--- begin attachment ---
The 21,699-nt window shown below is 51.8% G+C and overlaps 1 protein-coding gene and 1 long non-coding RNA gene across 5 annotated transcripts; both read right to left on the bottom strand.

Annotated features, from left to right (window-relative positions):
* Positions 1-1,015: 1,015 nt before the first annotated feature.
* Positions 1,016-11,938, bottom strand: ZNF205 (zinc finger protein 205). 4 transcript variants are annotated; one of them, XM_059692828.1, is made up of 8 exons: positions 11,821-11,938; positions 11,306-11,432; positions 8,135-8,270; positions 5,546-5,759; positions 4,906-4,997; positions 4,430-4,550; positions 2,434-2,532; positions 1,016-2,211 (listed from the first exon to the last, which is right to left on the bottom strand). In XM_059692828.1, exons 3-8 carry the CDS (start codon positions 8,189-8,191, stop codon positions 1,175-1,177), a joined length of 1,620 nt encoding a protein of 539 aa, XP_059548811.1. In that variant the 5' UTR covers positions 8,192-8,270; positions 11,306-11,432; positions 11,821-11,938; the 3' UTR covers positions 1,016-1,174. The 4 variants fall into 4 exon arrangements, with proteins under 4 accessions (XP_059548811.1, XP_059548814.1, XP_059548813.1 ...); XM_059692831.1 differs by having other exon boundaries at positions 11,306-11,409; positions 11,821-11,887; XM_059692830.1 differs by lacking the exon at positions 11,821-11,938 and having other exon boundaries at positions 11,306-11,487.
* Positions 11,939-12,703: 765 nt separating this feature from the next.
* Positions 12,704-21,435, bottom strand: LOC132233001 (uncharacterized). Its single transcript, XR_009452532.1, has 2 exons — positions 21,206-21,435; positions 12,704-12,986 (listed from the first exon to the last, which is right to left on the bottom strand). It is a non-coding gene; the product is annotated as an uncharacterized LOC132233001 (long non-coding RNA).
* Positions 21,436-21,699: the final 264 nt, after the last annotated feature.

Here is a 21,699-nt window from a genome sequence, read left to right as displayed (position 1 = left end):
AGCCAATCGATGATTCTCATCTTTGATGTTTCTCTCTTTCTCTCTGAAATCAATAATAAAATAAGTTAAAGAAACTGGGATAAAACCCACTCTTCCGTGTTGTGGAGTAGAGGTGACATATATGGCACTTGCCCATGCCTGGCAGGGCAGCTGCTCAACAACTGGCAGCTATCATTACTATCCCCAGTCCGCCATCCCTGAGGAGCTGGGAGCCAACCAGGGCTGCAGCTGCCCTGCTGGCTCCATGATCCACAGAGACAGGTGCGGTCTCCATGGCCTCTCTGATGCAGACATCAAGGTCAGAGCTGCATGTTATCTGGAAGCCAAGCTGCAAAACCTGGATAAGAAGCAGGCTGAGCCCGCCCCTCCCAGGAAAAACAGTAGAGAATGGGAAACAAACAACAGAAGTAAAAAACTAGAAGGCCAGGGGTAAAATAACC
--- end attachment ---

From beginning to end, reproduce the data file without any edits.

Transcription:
The 21,699-nt window shown below is 51.8% G+C and overlaps 1 protein-coding gene and 1 long non-coding RNA gene across 5 annotated transcripts; both read right to left on the bottom strand.

Annotated features, from left to right (window-relative positions):
* Positions 1-1,015: 1,015 nt before the first annotated feature.
* Positions 1,016-11,938, bottom strand: ZNF205 (zinc finger protein 205). 4 transcript variants are annotated; one of them, XM_059692828.1, is made up of 8 exons: positions 11,821-11,938; positions 11,306-11,432; positions 8,135-8,270; positions 5,546-5,759; positions 4,906-4,997; positions 4,430-4,550; positions 2,434-2,532; positions 1,016-2,211 (listed from the first exon to the last, which is right to left on the bottom strand). In XM_059692828.1, exons 3-8 carry the CDS (start codon positions 8,189-8,191, stop codon positions 1,175-1,177), a joined length of 1,620 nt encoding a protein of 539 aa, XP_059548811.1. In that variant the 5' UTR covers positions 8,192-8,270; positions 11,306-11,432; positions 11,821-11,938; the 3' UTR covers positions 1,016-1,174. The 4 variants fall into 4 exon arrangements, with proteins under 4 accessions (XP_059548811.1, XP_059548814.1, XP_059548813.1 ...); XM_059692831.1 differs by having other exon boundaries at positions 11,306-11,409; positions 11,821-11,887; XM_059692830.1 differs by lacking the exon at positions 11,821-11,938 and having other exon boundaries at positions 11,306-11,487.
* Positions 11,939-12,703: 765 nt separating this feature from the next.
* Positions 12,704-21,435, bottom strand: LOC132233001 (uncharacterized). Its single transcript, XR_009452532.1, has 2 exons — positions 21,206-21,435; positions 12,704-12,986 (listed from the first exon to the last, which is right to left on the bottom strand). It is a non-coding gene; the product is annotated as an uncharacterized LOC132233001 (long non-coding RNA).
* Positions 21,436-21,699: the final 264 nt, after the last annotated feature.

Here is a 21,699-nt window from a genome sequence, read left to right as displayed (position 1 = left end):
AGCCAATCGATGATTCTCATCTTTGATGTTTCTCTCTTTCTCTCTGAAATCAATAATAAAATAAGTTAAAGAAACTGGGATAAAACCCACTCTTCCGTGTTGTGGAGTAGAGGTGACATATATGGCACTTGCCCATGCCTGGCAGGGCAGCTGCTCAACAACTGGCAGCTATCATTACTATCCCCAGTCCGCCATCCCTGAGGAGCTGGGAGCCAACCAGGGCTGCAGCTGCCCTGCTGGCTCCATGATCCACAGAGACAGGTGCGGTCTCCATGGCCTCTCTGATGCAGACATCAAGGTCAGAGCTGCATGTTATCTGGAAGCCAAGCTGCAAAACCTGGATAAGAAGCAGGCTGAGCCCGCCCCTCCCAGGAAAAACAGTAGAGAATGGGAAACAAACAACAGAAGTAAAAAACTAGAAGGCCAGGGGTAAAATAACC